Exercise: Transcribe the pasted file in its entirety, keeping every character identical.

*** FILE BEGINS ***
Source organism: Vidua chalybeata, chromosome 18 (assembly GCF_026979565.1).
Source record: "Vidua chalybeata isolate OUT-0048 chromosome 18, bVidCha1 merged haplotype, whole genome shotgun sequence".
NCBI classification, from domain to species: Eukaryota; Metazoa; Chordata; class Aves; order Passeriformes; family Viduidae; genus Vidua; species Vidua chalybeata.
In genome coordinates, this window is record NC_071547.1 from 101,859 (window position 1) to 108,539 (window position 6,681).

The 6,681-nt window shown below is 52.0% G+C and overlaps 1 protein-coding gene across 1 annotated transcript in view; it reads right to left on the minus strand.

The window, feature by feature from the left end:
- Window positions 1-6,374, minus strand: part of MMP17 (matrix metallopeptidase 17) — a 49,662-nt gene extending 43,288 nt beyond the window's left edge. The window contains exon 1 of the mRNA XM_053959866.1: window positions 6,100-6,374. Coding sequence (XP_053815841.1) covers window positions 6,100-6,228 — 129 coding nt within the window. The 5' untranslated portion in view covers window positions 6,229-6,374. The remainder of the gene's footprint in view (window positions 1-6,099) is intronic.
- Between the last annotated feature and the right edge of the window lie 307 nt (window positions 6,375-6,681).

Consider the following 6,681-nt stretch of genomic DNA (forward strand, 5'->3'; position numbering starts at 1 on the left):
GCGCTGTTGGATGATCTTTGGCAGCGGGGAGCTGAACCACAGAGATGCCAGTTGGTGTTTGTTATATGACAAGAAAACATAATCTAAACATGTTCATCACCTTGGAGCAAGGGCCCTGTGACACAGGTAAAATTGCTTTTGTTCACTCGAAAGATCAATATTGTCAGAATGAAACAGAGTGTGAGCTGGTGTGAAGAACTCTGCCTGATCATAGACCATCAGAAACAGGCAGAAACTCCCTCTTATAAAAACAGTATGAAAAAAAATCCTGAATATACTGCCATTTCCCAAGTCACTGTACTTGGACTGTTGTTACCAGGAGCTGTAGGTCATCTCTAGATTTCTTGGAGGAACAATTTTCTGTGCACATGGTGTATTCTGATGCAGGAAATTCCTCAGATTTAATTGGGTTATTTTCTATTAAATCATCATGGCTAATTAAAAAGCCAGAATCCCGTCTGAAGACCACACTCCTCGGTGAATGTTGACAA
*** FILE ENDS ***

Source organism: Vidua chalybeata, chromosome 18 (assembly GCF_026979565.1).
Source record: "Vidua chalybeata isolate OUT-0048 chromosome 18, bVidCha1 merged haplotype, whole genome shotgun sequence".
NCBI classification, from domain to species: Eukaryota; Metazoa; Chordata; class Aves; order Passeriformes; family Viduidae; genus Vidua; species Vidua chalybeata.
In genome coordinates, this window is record NC_071547.1 from 101,859 (window position 1) to 108,539 (window position 6,681).

The 6,681-nt window shown below is 52.0% G+C and overlaps 1 protein-coding gene across 1 annotated transcript in view; it reads right to left on the minus strand.

The window, feature by feature from the left end:
- Window positions 1-6,374, minus strand: part of MMP17 (matrix metallopeptidase 17) — a 49,662-nt gene extending 43,288 nt beyond the window's left edge. The window contains exon 1 of the mRNA XM_053959866.1: window positions 6,100-6,374. Coding sequence (XP_053815841.1) covers window positions 6,100-6,228 — 129 coding nt within the window. The 5' untranslated portion in view covers window positions 6,229-6,374. The remainder of the gene's footprint in view (window positions 1-6,099) is intronic.
- Between the last annotated feature and the right edge of the window lie 307 nt (window positions 6,375-6,681).

Consider the following 6,681-nt stretch of genomic DNA (forward strand, 5'->3'; position numbering starts at 1 on the left):
GCGCTGTTGGATGATCTTTGGCAGCGGGGAGCTGAACCACAGAGATGCCAGTTGGTGTTTGTTATATGACAAGAAAACATAATCTAAACATGTTCATCACCTTGGAGCAAGGGCCCTGTGACACAGGTAAAATTGCTTTTGTTCACTCGAAAGATCAATATTGTCAGAATGAAACAGAGTGTGAGCTGGTGTGAAGAACTCTGCCTGATCATAGACCATCAGAAACAGGCAGAAACTCCCTCTTATAAAAACAGTATGAAAAAAAATCCTGAATATACTGCCATTTCCCAAGTCACTGTACTTGGACTGTTGTTACCAGGAGCTGTAGGTCATCTCTAGATTTCTTGGAGGAACAATTTTCTGTGCACATGGTGTATTCTGATGCAGGAAATTCCTCAGATTTAATTGGGTTATTTTCTATTAAATCATCATGGCTAATTAAAAAGCCAGAATCCCGTCTGAAGACCACACTCCTCGGTGAATGTTGACAA